Rap from the rep: Government ops looks at sheriff oversight; rural caucus tackles organic dairy farms

On Jan. 25, H.42 (Act 1), an act relating to extending temporary alternative procedures for annual municipal meetings, was signed by Gov. Phil Scott. This bill extends expired authority for electronic public meetings and provides date and balloting flexibility for Town Meeting Day and municipal meetings. These provisions are extended until July 1, 2024.

It is not required that towns hold meetings and elections in a certain manner. Rather, it provides towns the option and flexibility to hold meetings how they see best fit their community. Later in the session, the House Committee on Government Operations and Military Affairs intends to revisit and carefully consider open meeting law requirements, especially regarding equity, access and transparency.

This week the government operations committee will discuss the roles and responsibilities of the Vermont sheriffs. This conversation is sparked by questionable sheriff activity happening within multiple counties across the state. The Vermont Constitution currently limits legislative oversight of sheriffs since they are elected members of another branch of government.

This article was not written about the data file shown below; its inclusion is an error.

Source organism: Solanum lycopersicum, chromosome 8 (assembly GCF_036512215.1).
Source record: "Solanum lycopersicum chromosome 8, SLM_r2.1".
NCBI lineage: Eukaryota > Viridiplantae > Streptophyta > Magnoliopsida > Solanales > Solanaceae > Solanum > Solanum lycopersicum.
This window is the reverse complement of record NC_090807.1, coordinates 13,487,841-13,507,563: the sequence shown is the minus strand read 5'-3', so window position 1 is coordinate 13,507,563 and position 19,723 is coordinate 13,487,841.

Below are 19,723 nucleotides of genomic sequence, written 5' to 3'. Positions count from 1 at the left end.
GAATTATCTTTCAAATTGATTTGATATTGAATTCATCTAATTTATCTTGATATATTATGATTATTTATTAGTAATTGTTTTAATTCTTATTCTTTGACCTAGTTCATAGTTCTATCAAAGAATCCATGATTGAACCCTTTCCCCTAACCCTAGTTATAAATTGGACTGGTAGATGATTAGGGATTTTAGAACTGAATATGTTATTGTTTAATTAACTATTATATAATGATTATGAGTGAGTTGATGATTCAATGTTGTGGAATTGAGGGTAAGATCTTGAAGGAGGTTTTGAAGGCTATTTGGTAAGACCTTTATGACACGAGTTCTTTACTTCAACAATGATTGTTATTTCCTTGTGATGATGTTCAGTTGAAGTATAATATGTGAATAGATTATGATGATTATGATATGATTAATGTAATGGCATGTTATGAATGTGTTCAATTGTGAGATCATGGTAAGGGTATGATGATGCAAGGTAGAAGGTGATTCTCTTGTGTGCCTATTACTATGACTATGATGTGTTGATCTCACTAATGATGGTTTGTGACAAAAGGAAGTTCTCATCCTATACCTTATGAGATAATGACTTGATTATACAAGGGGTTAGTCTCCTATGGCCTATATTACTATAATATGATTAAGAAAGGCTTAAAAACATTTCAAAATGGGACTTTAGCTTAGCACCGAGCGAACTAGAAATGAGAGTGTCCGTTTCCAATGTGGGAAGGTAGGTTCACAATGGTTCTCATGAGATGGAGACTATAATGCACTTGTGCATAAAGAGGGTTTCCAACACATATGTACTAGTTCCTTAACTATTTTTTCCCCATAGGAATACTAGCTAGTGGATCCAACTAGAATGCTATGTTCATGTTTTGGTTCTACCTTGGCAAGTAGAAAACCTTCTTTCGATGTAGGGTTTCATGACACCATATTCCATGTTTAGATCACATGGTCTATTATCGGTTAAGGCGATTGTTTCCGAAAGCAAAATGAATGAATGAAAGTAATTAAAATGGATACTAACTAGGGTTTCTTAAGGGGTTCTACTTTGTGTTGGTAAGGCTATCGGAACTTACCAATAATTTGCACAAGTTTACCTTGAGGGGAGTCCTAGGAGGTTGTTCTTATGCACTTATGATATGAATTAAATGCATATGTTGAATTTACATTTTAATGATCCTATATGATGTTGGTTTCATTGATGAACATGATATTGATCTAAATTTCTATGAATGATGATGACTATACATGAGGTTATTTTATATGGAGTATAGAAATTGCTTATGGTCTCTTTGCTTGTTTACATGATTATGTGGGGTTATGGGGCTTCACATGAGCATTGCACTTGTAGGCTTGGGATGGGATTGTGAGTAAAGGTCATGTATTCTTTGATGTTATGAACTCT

However, the Legislature is looking to study other options to institute better checks and balances. During a joint hearing with the House Committee on Judiciary we will hear from the Department of State’s Attorneys and Sheriffs, sheriffs Mark Anderson and Roger Marcoux from the Vermont Sheriff’s Association, the state auditor and others.

Scott recently delivered his seventh budget address, with this year’s totaling $8.4 billion. As he did in his inaugural address, he emphasized the need to focus on regional economic equity, as well as child care, housing and community infrastructure. In the upcoming weeks legislators will examine the governor’s proposed budget and develop their own budget.

The Rural Caucus recently heard from the Northeast Organic Farming Association of Vermont, which sought our attention and support for the allocation of funds through the budget adjustment act to support organic dairy farmers grappling with economic instability caused by inflation, drought, disruptions of organic feed grain and other factors that increase the cost of production. Since 2020, Vermont has lost 29 organic dairy farms across the state. The loss of these farms is critical to families, communities and Vermont’s economy.

The caucus is also working to create comprehensive legislation that would bring support together for administrative capacity, emergency medical services, workforce housing, trades education, disaster mitigation and community resilience, the right to repair and more.

If you have any questions, do not hesitate to reach out me. My legislative email is [email protected] or you can leave me a message at the sergeant at arms office in the Statehouse at 802-828-2228. All legislative activity, committee agendas, meeting records and livestreams can be found at legislature.vermont.gov.

Lucy Boyden, a Democrat from Cambridge, also represents Waterville in the Vermont House of Representatives.